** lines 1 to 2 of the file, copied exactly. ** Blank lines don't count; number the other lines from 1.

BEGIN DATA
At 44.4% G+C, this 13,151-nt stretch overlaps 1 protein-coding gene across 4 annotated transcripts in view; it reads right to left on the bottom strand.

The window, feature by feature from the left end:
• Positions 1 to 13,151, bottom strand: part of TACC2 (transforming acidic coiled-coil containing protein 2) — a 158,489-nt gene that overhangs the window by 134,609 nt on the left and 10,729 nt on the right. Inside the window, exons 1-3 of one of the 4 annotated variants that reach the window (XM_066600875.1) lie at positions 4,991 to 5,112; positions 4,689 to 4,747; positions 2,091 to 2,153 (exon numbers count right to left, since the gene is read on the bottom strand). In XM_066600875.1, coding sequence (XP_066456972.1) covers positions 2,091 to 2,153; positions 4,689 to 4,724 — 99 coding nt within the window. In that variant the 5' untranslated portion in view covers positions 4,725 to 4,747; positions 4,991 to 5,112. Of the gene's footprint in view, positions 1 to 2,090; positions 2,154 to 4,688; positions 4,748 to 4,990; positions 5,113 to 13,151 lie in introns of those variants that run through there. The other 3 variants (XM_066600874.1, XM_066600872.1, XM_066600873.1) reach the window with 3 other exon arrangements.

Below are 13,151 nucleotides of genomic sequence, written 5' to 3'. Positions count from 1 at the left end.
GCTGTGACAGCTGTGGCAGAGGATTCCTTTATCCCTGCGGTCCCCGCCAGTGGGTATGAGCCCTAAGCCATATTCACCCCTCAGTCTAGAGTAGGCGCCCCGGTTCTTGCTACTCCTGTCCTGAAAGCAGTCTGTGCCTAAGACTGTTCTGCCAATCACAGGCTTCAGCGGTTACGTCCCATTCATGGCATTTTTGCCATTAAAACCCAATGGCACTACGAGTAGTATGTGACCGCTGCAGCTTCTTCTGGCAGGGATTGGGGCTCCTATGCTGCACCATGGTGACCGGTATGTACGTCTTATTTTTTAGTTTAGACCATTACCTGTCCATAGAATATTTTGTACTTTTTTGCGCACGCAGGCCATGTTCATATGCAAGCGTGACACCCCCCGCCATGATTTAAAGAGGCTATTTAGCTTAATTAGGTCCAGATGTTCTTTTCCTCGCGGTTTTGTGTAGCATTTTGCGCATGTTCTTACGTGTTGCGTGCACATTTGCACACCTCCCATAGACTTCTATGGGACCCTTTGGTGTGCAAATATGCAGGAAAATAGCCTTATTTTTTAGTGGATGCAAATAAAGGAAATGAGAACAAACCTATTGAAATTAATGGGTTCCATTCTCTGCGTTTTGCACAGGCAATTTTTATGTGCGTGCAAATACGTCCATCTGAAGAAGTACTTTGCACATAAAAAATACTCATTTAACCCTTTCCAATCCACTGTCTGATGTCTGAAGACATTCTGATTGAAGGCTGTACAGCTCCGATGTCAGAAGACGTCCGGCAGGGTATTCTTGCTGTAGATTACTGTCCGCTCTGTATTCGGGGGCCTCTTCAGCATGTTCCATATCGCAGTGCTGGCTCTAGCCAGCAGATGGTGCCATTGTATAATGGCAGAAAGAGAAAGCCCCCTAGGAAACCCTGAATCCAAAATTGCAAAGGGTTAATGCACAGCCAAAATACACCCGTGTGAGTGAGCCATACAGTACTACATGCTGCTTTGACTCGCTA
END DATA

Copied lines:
At 44.4% G+C, this 13,151-nt stretch overlaps 1 protein-coding gene across 4 annotated transcripts in view; it reads right to left on the bottom strand.

The window, feature by feature from the left end: